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Highlights from the 2021 Edge Computing Landscape

December 15, 2021 | 5 min read

By Sarah Beaudoin


Cover image of the Edge Computing Landscape report

 

I’m excited to share highlights from the inaugural Edge Computing Landscape survey conducted during the fall of 2021 and sponsored by ZEDEDA.

Why did we think it was important to sponsor this research?

Edge computing has gained momentum over the past several years, driven by the exponential increase in data and the need to analyze this data closer to the source to gain valuable insights. This trend further increased in the spring of 2020, driven by the COVID-19 pandemic, putting immediate pressure on organizations to find new ways of conducting business that enabled remote work, improved efficiency, and cut costs. As typical of any emerging technology, despite this growing interest there is also a lot of confusion in the market. We wanted to better understand the current state of the landscape through the eyes of our customers, partners, and industry insiders, and gain insights into their strategies, challenges, and future plans.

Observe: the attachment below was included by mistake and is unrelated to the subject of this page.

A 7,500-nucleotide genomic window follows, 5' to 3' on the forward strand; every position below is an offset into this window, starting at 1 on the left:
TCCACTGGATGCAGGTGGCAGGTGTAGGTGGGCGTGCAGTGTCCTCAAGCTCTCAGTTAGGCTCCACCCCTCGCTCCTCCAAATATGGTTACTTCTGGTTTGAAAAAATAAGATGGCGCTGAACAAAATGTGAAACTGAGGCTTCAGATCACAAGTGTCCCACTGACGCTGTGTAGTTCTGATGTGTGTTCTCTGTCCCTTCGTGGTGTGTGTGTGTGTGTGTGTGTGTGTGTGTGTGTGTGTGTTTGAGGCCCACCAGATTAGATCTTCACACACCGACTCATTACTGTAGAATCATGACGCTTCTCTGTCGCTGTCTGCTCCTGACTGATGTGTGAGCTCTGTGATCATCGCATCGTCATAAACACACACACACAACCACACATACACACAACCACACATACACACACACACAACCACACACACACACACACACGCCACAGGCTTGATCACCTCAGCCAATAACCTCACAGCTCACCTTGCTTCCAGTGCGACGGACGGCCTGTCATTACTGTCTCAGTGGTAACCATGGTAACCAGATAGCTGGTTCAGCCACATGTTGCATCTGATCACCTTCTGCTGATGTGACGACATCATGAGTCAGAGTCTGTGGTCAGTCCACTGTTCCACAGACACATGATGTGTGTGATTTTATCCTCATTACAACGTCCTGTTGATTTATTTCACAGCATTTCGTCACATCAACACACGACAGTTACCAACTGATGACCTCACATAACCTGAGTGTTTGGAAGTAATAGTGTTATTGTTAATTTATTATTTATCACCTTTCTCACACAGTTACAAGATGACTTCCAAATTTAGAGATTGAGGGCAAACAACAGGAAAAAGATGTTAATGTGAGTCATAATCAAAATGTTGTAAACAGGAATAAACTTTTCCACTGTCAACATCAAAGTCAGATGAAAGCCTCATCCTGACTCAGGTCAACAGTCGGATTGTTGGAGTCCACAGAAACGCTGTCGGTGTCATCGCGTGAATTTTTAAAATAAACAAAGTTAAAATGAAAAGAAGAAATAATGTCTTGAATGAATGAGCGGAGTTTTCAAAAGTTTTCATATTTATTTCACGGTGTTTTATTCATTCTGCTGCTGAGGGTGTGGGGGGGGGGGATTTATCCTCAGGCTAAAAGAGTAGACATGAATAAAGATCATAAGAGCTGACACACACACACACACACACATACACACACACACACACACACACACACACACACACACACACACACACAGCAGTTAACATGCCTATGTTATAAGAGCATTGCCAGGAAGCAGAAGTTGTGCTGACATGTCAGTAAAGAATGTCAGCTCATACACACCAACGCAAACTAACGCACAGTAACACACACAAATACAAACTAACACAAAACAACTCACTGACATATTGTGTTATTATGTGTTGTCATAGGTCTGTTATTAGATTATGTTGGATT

The audience for this survey included a wide range of verticals, including Automotive, Education, Government, Healthcare, Manufacturing, Oil and Gas, Renewable Energy, Retail, Technology, and Utilities. The audience also extended beyond traditional IT and included respondents from both OT and Line of Business (LOB) roles.

What were some of the notable findings?

Edge is now

The vast majority (74%) of survey respondents have an edge project underway today, with the majority of these projects (31%) being in the internal proof of concept phase. A similar number of projects (26%) are in the investigation and scoping phase, while a lesser number (23%) reported their projects were in full scale deployment.